Susan Sontag (1933–2004) was an essayist and writer, activist and theorist, as well as a pop culture icon. She combined intellect, glamour and dissent effortlessly. Her texts on photography and reporting war, on cancer and AIDS, as well as of course film and cinema have become legendary. Her formulation in her 1964 essay "Against Interpretation" about cinema being "the most alive, the most exciting, the most important of all art forms right now," has been quoted innumerable times. She was firmly convinced that because of the perception of reality that films create, they had an exceptional educational function, not only in an aesthetic sense but because they can enlarge the capacity to feel. Although she made half a dozen films between 1969 and 1993, Susan Sontag’s activity as a filmmaker remained largely unknown. In a 1969 interview with the New York Times about filmmaking, she "confessed" that before making her first film DUET FOR CANNIBALS she had harbored an unfulfilled ambition to direct for years. "I would have taken any offer just to show I could do it," she said. "I would have gone to Afghanistan." "As it turned out, she only had to go to Sweden," quipped journalist Mel Gussow with palpable smugness.
To direct seemed to Susan Sonntag a logical continuation of her career - others, European writers that she admired, such as Jean Cocteau, Marguerite Duras, Alain Robbe-Grillet and Pier Paolo Pasolini, had made the transition from writing to filmmaking - but perhaps it was Pasolini whom she saw as a direct role model, he with his self-declared fingers in many pies.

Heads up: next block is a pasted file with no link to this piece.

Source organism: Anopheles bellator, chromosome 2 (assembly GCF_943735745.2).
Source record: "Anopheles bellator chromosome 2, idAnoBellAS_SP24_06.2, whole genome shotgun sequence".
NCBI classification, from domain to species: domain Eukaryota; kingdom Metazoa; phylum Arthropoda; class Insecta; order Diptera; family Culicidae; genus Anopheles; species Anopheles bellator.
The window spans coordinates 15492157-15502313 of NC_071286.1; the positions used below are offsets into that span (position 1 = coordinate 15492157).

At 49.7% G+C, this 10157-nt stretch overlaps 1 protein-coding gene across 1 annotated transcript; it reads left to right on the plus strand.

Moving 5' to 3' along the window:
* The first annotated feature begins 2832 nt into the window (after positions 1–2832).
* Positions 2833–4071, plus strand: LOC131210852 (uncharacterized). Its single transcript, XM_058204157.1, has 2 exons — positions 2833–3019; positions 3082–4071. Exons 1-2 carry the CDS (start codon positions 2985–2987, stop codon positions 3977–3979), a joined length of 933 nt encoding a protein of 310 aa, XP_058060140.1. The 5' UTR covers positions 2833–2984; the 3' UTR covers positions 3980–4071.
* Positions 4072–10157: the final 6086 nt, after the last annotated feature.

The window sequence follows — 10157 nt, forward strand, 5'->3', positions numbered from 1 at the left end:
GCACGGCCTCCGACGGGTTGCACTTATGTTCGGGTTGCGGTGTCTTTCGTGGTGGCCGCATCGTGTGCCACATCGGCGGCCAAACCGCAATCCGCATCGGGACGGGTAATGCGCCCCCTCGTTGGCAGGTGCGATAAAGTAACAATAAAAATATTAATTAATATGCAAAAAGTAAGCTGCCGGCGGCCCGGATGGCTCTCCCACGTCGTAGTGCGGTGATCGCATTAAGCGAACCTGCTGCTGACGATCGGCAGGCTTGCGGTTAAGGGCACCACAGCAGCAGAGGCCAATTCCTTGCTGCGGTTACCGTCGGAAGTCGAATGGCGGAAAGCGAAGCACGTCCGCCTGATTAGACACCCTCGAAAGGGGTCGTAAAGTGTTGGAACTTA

For the first time in over two decades, Arsenal is showing the films that Susan Sontag directed or co-directed in a season curated by Ralph Eue. These will be complemented by works that provide an insight into her universe.
2015 will be dedicated to the remembrance of the victims of the Holocaust – a subject that is of particular significance for our institution, given that the cinematic engagement with the Holocaust has formed a key concern of our work since the very foundation of our association in 1963, then called the Friends of the German Film Archive. This is still apparent to this day, whether in our cinema program, that of the Berlinale Forum we organize, or in our arsenal distribution portfolio. One of the most prominent events at the 1986 Forum was thus the German premiere of Claude Lanzmann's SHOAH at the Delphi-Filmpalast, a film that has since formed part of our distribution range. Additional films on the same theme shown at the Forum and subsequently added to our film archive include DIE FEUERPROBE by Erwin Leiser, HABEHIRA VEHAGORAL (Choice and Destiny) by Tsipi Reibenbach or Lanzmann's SOBIBOR, 14 OCTOBRE 1943, 16 HEURES. These special audiovisual documents of their times are in danger of fading into obscurity. On the one hand, the film print stock is under threat from both decay and wear and tear, while the media shift of recent years on the other means that there are fewer and fewer places capable of screening analogue films. In order to ensure this form of cinematic remembrance also remains accessible for coming generations, a selection of around 50 titles from our film collection has been put together, 10 of which will be digitalized or, if already available in digital form, acquired for digital projection over the next 10 months. The selection includes both well-known films as well as those that have received less attention or been undeservedly forgotten. From January 2015, a catalogue of the 50 thematically relevant works from our collection will be available to present and contextualize the films in question.